Synopses & Reviews
A lush, lyrical debut from a vibrant new poetic voice
A sparrow like a “fumbled punch line” is lost in an airport; a man translating Ovid is transfigured by witnessing a massacre in Jamestown in 1621; a woman smiles seductively as the skin on her back is opened out like a wing; a lizard upon a laptop shimmers with the true life, primitive and binary, of our modern information age.
In the sonically rich, formally restless poems of this debut collection, Song & Error, the thread that unravels all we think we know of the world is plucked loose and drawn from a seals beached corpse. Uniting past and present, history and autobiography, Averill Curdys poems strive to endure within “the crease of transformation” and to speak—sing—of that terrible beauty.
"This first book from Curdy gets elaborate fast without sacrificing passion. Scenes from modern life outdoors and indoors a 'Sparrow Trapped in the Airport,' a dying salmon, a young beauty killed by a truck bomb stand beside longer poems based on historical characters, among them Thomas Jefferson, John Ruskin, and the Spanish explorer Cabeza de Vaca. Curdy favors gorgeous language and complex syntax, sometimes abstract but more often descriptive. A lizard on a laptop represents 'the digital evergreen of failing pulses'; a seabird in the Jamestown colony shows a 'gray wick-threaded throat/ Burning the oil secreted, an amber musk/ Of uncompassed seas & the solitary hunt,/ Of error & sign.' Yet Curdy's voices can get stark, even frightening: 'My sister/ was safe when I was beautiful,' says one speaker from beyond the grave. Her historical figures can disappoint, sounding too fond of their own words. Her shorter poems, though, and almost all those set in the present, convince by their cascade of phrases, their wealth of detail, reminiscent of Amy Clampitt and Lucie Brock-Broido, whether in a 'Single Room,' 'reaching/ For something, for anything,' or on an urban roof, 'With the linden's melon scent twined/ Around an untuned engine's blue carbon/ Monoxide and Wednesday's trash.'" Publishers Weekly Copyright PWxyz, LLC. All rights reserved.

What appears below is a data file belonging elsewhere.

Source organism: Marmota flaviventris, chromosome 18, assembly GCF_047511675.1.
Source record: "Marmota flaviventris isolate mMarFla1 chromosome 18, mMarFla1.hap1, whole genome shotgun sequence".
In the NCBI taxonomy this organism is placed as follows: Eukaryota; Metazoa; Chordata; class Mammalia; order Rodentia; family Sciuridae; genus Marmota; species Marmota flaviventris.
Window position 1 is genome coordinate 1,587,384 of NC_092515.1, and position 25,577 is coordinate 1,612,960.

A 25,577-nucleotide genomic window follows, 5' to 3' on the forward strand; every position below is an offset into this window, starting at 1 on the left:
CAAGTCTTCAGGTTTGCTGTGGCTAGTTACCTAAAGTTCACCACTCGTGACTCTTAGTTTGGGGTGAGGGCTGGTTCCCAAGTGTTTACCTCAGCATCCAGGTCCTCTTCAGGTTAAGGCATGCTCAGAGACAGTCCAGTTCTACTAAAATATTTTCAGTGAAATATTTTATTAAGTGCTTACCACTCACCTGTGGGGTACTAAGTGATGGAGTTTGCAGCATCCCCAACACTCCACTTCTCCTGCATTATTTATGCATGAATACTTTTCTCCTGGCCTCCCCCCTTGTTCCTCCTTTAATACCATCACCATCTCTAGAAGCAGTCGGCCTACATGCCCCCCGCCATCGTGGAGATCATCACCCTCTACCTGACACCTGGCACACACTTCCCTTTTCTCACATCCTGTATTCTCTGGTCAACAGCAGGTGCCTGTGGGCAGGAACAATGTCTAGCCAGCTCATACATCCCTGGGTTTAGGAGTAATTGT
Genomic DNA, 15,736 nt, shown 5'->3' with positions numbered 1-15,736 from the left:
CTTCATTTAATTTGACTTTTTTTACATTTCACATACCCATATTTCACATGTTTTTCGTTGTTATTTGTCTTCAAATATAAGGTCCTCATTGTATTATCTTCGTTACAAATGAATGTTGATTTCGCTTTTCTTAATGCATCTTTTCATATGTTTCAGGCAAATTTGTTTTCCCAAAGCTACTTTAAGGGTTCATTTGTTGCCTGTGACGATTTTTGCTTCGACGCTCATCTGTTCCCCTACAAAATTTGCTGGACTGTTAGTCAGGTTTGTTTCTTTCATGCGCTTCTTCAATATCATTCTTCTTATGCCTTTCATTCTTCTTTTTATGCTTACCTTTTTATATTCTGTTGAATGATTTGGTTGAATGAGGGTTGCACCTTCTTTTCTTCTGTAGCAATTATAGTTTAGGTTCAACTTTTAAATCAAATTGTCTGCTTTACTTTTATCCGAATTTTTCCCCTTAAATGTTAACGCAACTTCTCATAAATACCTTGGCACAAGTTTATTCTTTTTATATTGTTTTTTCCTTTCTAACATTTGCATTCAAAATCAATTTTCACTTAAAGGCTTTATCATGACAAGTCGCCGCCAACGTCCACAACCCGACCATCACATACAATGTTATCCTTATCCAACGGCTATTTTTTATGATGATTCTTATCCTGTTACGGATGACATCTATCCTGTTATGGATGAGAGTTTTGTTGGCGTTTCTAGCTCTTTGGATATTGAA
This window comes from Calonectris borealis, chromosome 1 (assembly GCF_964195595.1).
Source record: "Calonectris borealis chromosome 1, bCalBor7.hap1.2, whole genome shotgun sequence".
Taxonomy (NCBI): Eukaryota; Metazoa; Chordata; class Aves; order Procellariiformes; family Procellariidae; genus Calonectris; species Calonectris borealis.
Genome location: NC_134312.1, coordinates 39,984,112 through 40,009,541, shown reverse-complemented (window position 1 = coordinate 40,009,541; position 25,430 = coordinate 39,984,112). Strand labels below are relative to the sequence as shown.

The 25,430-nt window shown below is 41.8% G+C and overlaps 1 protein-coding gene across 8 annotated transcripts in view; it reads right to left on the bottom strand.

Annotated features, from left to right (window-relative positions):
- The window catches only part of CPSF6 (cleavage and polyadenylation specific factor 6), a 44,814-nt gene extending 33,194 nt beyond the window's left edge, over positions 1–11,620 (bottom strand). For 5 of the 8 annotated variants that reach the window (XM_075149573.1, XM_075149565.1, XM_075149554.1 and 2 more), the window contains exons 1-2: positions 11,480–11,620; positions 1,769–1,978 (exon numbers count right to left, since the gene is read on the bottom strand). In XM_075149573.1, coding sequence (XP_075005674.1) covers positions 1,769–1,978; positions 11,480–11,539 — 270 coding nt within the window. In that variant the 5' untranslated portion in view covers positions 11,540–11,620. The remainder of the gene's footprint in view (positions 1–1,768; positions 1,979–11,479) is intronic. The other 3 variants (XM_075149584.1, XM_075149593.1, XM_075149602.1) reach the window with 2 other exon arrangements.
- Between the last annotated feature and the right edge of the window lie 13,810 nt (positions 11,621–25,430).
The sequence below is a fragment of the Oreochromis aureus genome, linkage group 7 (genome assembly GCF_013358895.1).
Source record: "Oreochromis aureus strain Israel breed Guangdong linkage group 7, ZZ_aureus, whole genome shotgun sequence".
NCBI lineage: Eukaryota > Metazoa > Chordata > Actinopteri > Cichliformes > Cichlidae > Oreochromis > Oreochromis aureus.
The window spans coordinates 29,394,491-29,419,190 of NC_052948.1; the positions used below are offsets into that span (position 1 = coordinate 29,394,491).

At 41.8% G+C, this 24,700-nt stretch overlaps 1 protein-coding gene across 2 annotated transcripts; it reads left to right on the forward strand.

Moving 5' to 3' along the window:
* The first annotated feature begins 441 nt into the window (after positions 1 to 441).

About the Author
Averill Curdy was born in the Pacific Northwest, where she worked as an arts administrator and in the software industry. She has received fellowships from the National Endowment for the Arts and the Rona Jaffe Foundation, among others, and her poems have appeared widely in both the United States and England. She lives in Chicago and teaches at Northwestern University.